The world economy is at a crossroads. With climate risk materializing, populism gaining traction in many jurisdictions and youth marching for climate action, the involvement of all stakeholders is crucial to shift our economies towards a more sustainable path.
We might well be the last generation which has the opportunity to act before the consequences of human activity on our planet become irreversible.
And law-makers do not have the power to change the course of events alone: the role of civil society and corporates will be key to make this shift happen.
The matter is urgent. The economic implication of global warming become obvious.
The latest IPCC (The Intergovernmental Panel on Climate Change) report estimates the rise of sea level in the southern hemisphere alone will create 280 million refugees.
Severe droughts can trigger a sovereign debt crisis in some fragile countries like Zimbabwe. Extreme weather events like floods are more likely to happen, making businesses endure severe losses. Climate is becoming a matter of financial stability.
Awareness about those issues in the corporate world has become more acute in the past few years.
The PACTE law adopted last April in France redefined the role of companies for society, encompassing social and environmental issues and allowing them to adopt a specific purpose broader than profit.
This is the beginning of a global trend: a few weeks ago, the Business Roundtable, which gathers CEOs of some of the biggest US companies, acknowledged that corporates should put social responsibility above profit in a first- of-its-kind common statement.
Sustainable growth has also been at the heart of the G7 summit’s discussions in Biarritz at the end of August. The « Business for inclusive Growth » initiative spearheaded by Emmanuel Faber – CEO of Danone – in partnership with the OECD has already gathered 34 companies with 3.5 million employees worldwide.
The financial system needs to sustain this global shift and ESG (Environmental, Social and Governance) factors into account in investment decisions.
Yet non-financial information has long been seen as an unnecessary burden. We need a substantial improvement in the quality and relevance of non-financial data for at least two reasons.
First, ESG is becoming increasingly material and could become as relevant as financial data in the short term.
Governance and social issues have long been considered as drivers of growth and stability for companies, but their importance is increasing due to reputational risks that are easily reflected on financial markets.
Environmental risk was long overlooked, partly because of the so-called “Tragedy of the horizon” as defined by the current governor of the Bank of England, Mark Carney.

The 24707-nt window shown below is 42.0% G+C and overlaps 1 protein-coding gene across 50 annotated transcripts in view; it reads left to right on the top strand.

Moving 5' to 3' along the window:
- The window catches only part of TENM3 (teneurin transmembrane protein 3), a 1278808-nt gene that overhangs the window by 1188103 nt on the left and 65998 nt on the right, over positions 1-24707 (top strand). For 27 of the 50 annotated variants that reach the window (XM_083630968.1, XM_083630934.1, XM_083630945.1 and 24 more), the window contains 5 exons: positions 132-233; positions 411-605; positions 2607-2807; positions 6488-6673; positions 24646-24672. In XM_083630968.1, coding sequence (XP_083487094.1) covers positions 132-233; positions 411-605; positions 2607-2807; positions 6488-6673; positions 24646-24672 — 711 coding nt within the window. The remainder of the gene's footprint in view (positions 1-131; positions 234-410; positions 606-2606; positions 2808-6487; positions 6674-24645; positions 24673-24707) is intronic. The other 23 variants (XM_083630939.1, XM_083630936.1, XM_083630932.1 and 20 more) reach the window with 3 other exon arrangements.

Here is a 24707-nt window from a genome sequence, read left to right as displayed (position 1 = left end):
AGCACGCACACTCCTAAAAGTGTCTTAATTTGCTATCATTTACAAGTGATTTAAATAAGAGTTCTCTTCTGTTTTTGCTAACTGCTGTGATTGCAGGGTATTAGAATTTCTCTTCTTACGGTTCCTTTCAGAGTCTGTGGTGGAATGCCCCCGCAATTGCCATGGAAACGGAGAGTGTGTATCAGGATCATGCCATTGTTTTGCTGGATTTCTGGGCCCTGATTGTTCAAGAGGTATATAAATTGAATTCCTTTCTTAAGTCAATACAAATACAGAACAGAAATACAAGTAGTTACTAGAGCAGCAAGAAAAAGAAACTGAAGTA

Yet climate change and the increase in the frequency of extreme weather events make climate physical risk a reality for companies, with already important implications today.
Second, pressure from investors, share-holders and asset owners pushing for more relevant disclosure has been mounting over the past few years.
Structures such as the UN-backed Principles for Responsible Investments or the One Planet Sovereign Wealth Funds Coalition and One Planet Asset Managers Working Group are emerging, gathering investors of all sizes and types. Those investors want to efficiently integrate ESG factors in their investment strategies. This can only be achieved through relevant and comparable non-financial disclosure by corporates.
Non-financial data lacks coherence and relevance to final users’ needs. There is no harmonised set of relevant ESG indicators at the European level, leaving companies to write hundreds of pages of reports that are difficult to use for investors.
A lot of ESG data are provided by non-financial reporting agencies and data providers. But the lack of standardized metrics between companies makes it nearly impossible to compare indicators such as greenhouse gas emissions – as the scope of emissions is not precisely defined or even the headcount within companies.
To be effective, ESG strategies must be closely integrated into corporate governance patterns. Non-financial reporting should be incorporated in management reports be formally discussed regularly by relevant gov- ernance bodies.
Initiatives of all kinds have been flourishing over the last few years, but I firmly believe the time has come for further standardization and clarity in order to mainstream the use of non- financial information in corporate governance and as a result in financial decision making.
France will push for evolutions in this sense at the European level and support the creation of statutory ESG disclosure standards for companies, following the conclusions of a thorough report released in July 2019 by Patrick de Cambourg, President of the French Accounting Standards Authority. By defining which ESG factors are relevant and by fostering efficient disclosure of those factors, we can shift the economy towards a more sustainable path.
Europe should be at the forefront of this ambition and create a new form of corporate governance that is more responsible and in line with our long term commitments, such as the objectives of the Paris Agreement and the UN Sustainable Development Goals.
It will pave the way for the capitalism of the 21st century a capitalism based on the common values of our continent. We owe it to future generations urging us to achieve this urgent transition.